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Duress cancels relationship agreement

“Duress” is a word commonly used to described a circumstance where pressure exerted upon a person to coerce that person to perform an act that he or she ordinarily would not perform.  For family lawyers, there can be no greater form of duress than a prospective groom threatening to cancel a wedding two days before the ceremony.    

This is particularly so given that by this time, families and the couple, have spent significant funds hiring a reception venue, purchasing a bridal gown and an expensive suit, and the significant cost of flowers and other items to create a beautiful wedding.  The pressure of families flying from interstate to witness the nuptials, and close family members and friends travelling to the venue to witness what should be the happiest of days, all amounts to a significant time of pressure for a couple.

In a recent case before the Federal Circuit Court (http://www.heraldsun.com.au/news/victoria/judge-throws-out-prenup-bridetobe-was-forced-to-sign/story-fni0fit3-1226890610576), the court found that the prospective husband, who had driven the bride to a lawyer to seek advice on a Binding Financial Agreement in the 48 hours before their wedding, had placed the wife in circumstances of duress, by threatening to cancel the wedding if she did not enter into the agreement.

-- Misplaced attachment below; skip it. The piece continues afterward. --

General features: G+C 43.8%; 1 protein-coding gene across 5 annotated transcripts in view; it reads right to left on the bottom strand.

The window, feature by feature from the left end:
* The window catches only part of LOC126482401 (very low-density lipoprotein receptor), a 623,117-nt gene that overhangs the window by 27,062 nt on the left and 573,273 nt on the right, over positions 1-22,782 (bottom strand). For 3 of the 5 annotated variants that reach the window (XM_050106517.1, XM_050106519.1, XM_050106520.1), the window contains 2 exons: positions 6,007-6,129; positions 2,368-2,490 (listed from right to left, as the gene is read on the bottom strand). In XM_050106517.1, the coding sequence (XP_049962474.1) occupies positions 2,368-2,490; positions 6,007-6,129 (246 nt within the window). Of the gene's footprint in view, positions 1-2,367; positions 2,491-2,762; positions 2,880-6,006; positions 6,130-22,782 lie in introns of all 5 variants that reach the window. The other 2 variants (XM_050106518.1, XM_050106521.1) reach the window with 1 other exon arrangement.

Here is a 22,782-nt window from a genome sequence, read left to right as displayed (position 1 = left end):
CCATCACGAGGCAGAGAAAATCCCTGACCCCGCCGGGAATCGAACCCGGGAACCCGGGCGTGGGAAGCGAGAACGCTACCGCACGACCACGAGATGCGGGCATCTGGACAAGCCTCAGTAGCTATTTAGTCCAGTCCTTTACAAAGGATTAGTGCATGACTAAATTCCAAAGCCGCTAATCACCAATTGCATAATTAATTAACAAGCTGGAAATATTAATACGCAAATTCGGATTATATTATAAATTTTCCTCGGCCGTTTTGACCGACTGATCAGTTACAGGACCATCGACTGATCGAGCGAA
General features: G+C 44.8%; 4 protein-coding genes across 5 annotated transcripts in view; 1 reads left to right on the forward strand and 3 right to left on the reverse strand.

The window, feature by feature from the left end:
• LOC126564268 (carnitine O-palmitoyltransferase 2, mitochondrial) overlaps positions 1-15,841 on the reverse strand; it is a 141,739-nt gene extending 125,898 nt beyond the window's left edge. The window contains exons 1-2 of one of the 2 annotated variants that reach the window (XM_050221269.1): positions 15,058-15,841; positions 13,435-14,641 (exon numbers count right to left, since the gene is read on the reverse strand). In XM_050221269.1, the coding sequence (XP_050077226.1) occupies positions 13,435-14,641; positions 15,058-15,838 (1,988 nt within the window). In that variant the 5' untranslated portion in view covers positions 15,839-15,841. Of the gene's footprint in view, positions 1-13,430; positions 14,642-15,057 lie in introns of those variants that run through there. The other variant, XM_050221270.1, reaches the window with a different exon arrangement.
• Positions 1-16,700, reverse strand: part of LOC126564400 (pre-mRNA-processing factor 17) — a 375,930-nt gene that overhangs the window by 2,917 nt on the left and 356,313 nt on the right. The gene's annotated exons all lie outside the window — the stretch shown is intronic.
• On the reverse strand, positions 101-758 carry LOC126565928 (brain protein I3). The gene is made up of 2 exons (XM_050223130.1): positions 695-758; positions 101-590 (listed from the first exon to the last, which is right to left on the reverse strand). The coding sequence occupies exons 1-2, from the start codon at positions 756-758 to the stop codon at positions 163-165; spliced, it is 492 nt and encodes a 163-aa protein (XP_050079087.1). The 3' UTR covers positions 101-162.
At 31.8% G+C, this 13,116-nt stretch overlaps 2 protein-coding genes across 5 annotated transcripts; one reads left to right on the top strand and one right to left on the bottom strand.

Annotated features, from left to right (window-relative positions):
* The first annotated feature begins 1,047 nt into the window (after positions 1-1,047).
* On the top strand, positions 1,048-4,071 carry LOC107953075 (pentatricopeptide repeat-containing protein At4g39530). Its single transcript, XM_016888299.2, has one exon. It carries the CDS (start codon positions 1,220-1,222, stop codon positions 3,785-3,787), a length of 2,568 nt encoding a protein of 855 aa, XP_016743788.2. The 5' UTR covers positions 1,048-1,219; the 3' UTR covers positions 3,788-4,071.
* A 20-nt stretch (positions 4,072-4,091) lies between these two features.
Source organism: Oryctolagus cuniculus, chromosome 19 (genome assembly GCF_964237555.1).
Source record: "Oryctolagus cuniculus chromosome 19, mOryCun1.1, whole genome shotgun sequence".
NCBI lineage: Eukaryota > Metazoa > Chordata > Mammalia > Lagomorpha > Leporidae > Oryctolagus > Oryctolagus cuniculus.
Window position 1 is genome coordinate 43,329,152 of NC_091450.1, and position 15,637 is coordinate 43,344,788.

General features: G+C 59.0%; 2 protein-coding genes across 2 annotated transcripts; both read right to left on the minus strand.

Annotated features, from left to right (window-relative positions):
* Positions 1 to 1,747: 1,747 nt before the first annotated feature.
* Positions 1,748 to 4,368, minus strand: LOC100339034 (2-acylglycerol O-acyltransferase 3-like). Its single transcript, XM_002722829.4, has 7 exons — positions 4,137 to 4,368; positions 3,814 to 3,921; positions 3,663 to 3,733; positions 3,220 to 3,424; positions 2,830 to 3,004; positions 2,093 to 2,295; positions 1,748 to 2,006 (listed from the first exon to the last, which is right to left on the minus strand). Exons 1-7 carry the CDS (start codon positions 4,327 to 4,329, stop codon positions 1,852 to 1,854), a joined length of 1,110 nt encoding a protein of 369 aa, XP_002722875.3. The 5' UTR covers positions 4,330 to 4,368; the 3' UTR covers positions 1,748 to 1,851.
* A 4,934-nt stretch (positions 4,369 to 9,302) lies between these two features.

Faced with cancelling the wedding, the wife’s parents having pre-paid $35,000 for the reception, the wife entered into the agreement which saw her receive little benefit in the event of their separation.  After a 6 year relationship, and two children together, the agreement provided for the wife to retain the assets in her sole name (consisting of a car and superannuation) in the event of separation, with the husband retaining his substantial assets including a property valued at $280,000, savings in excess of $410,000 and superannuation, assets which had increased in value during the course of their relationship.

The Court set the agreement aside following the couple’s separation, finding that the wife would suffer hardship if the agreement was held to be valid.

Ultimately this case serves as a warning to lawyers, and to couples contemplating a financial agreement, that circumstances of duress will not be tolerated by the Court, and that parties must be given ample opportunity to seek independent legal advice, free from pressure or duress to enter into such agreements.